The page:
Hill was impressed with Dixon's painting and encouraged him to persevere. Other islanders, Jimí MacRuaidhrí (Rogers), Ruaidhrí Sarah MacRuaidhrí, and Johnny Dixon also began to paint. This led to the school of naive or primitive Tory Island painters. (Primitive is used in the sense that the painters had no formal training and used basic materials and equipment). Hill arranged for their work to be exhibited.
Jimí Dixon (1887-1970) was the most prolific of the original group. His paintings, mainly depicting the realities of island life and the violence of the sea, now command high prices in auction rooms. In 1999 his work was exhibited in the Irish Museum of Modern Art, at the Royal Hospital Kilmainham, Dublin.
A second generation of Tory Island painters followed in the 1970s and 1980s-Patsy Dan MacRuaidhrí (the present King of Tory Island), Ruaidhrí L. MacRuaidhrí, Micheál Fionbarr MacRuaidhrí, Seán MacRuaidhrí, and Pádraig Ó Duibhir. Another of the island's painters, Antóin Ó Míonáin (Antoin Meenan), was formally trained in art college and is not regarded as a primitive style painter. Jimí Dixon's house on the island is now an art gallery where the Tory painters exhibit and offer their work for sale.
During the last 20 years of his life Derek Hill painted the portraits of many artists, musicians, clergy, and politicians of note. He was an honorary member of the Royal Hibernian Academy. In 1999 President McAleese conferred honorary Irish citizenship on him. He died in London in July 2000 after a long illness.
Following Derek Hill's death the Commissioners agreed to continue to let the Radiobeacon hut to the Tory School of Primitive Painting and the hut has recently been renovated with assistance from Údarás na Gaeltachta.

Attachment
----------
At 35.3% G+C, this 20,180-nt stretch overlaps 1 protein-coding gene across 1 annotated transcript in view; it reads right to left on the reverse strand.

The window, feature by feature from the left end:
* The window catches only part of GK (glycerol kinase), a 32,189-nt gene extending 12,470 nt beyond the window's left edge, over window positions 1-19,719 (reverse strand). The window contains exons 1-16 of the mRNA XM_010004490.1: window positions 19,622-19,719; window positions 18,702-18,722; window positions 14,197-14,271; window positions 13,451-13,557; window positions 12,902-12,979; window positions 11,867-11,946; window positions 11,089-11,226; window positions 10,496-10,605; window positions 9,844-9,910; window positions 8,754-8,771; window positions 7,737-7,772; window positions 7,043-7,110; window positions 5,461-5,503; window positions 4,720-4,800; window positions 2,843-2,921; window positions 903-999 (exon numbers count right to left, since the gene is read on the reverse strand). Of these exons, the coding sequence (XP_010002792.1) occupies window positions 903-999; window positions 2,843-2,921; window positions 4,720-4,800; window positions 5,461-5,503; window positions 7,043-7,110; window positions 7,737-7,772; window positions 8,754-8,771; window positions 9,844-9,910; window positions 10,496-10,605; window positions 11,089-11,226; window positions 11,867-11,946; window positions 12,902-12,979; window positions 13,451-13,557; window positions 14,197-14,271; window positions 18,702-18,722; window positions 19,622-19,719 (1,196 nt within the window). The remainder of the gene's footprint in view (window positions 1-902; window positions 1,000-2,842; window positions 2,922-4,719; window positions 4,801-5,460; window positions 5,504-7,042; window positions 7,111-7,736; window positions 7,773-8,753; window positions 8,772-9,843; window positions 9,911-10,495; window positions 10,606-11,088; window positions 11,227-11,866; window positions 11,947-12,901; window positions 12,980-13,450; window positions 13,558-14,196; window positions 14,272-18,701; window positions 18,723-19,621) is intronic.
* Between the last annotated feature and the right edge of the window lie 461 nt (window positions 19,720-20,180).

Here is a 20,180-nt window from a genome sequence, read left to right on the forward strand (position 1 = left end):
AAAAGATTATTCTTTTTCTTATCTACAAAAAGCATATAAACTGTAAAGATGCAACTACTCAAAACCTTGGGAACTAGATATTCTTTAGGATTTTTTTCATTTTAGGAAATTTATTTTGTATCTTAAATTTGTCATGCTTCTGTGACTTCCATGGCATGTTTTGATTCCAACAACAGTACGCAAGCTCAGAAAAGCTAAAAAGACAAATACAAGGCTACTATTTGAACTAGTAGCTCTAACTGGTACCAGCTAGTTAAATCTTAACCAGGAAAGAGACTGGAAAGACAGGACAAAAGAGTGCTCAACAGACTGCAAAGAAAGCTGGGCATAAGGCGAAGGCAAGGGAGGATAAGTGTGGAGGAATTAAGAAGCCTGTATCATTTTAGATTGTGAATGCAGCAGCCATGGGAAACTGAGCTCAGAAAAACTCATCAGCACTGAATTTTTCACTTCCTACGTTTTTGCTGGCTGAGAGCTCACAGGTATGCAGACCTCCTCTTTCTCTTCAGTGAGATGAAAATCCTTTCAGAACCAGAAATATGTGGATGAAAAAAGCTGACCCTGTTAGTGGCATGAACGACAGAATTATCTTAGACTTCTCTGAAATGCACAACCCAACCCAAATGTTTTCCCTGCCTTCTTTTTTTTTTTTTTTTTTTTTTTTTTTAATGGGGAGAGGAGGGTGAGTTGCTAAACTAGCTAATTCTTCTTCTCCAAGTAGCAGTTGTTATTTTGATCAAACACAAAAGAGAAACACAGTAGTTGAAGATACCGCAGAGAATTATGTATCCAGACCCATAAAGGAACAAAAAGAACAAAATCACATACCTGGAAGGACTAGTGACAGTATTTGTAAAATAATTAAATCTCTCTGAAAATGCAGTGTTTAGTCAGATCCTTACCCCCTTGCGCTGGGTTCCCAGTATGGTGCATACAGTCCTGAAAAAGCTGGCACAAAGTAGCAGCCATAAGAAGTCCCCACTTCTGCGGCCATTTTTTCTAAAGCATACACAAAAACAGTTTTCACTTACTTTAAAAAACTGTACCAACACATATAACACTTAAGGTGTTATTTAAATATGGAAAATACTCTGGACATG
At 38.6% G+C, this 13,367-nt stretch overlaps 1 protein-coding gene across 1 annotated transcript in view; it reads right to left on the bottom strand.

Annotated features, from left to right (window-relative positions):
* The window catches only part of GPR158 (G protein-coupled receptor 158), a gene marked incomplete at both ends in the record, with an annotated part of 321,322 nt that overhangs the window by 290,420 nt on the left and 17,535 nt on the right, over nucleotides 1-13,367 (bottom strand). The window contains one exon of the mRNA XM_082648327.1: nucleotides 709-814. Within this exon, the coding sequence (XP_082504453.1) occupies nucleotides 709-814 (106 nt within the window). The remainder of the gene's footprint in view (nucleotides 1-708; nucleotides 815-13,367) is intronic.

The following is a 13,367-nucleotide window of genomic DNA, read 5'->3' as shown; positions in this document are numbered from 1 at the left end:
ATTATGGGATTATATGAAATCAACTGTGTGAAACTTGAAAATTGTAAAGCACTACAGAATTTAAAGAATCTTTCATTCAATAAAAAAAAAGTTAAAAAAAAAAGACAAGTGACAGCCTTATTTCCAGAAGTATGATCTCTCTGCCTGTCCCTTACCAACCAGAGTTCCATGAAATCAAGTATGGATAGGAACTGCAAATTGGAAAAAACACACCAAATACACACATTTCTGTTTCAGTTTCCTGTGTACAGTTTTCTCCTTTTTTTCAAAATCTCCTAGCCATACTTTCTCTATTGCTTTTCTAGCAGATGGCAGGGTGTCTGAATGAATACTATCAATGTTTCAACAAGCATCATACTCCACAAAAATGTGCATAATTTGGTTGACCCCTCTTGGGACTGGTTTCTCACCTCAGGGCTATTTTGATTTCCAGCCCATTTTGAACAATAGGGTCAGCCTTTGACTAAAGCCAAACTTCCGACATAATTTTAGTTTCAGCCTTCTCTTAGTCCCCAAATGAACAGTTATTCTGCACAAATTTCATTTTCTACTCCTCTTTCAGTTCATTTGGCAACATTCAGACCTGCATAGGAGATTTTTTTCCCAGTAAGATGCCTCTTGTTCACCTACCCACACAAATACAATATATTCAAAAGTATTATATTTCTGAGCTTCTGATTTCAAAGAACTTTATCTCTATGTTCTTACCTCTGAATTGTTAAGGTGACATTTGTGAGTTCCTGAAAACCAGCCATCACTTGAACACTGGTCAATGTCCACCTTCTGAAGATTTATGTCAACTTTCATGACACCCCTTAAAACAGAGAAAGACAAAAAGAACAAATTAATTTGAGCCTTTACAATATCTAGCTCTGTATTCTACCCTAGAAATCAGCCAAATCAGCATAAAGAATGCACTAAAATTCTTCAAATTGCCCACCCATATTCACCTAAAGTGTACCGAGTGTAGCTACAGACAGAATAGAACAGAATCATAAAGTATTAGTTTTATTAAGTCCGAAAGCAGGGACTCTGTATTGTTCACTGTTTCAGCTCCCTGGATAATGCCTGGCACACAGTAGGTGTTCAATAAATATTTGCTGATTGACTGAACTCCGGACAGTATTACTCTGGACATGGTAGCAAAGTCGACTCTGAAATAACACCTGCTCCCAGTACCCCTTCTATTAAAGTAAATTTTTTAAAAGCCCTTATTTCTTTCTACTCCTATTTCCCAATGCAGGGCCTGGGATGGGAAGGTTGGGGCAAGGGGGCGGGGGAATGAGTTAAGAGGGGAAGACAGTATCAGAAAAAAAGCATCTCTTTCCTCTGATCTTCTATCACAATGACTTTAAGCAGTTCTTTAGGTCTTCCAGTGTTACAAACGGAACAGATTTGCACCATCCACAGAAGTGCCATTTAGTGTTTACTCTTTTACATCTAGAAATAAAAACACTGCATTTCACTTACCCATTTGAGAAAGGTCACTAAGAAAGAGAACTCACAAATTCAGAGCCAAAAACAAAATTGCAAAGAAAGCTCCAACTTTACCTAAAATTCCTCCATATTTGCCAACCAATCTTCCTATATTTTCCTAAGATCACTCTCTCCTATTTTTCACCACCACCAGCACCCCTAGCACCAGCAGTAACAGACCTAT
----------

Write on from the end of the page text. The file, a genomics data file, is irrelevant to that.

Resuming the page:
Seán Doherty, Attendant in the optic of Tory Island Lighthouse. Seán joined the Service as a Supernumerary Assistant Keeper in 1963. On being promoted to Assistant Keeper he served at Tory Island, Inishtrahull, Inishowen, and Ferris Point. He took early retirement in 1988 to become Attendant of Inishtrahull Lighthouse, and when Tory Island was unwatched in 1990 he became Assistant Attendant at Tory as well. In 1996 he became Attendant of Tory Island and Assistant Attendant of Inishtrahull Lighthouse.
Donal O'Sullivan, Assistant Attendant of Tory Island, comes from a family of Lighthouse Keepers going back several generations. He joined Irish Lights as a Supernumerary Assistant Keeper in 1963 and was promoted to Assistant Keeper in 1968 and served at Eeragh, Fastnet, Tory Island, Eagle Island, Inishtrahull, Baily, and was Acting Principal Keeper at Tory Island, Rathlin East, and Ferris Point. He took early retirement in 1996 to become Attendant of Inishtrahull and Assistant Attendant of Tory Island Lighthouse.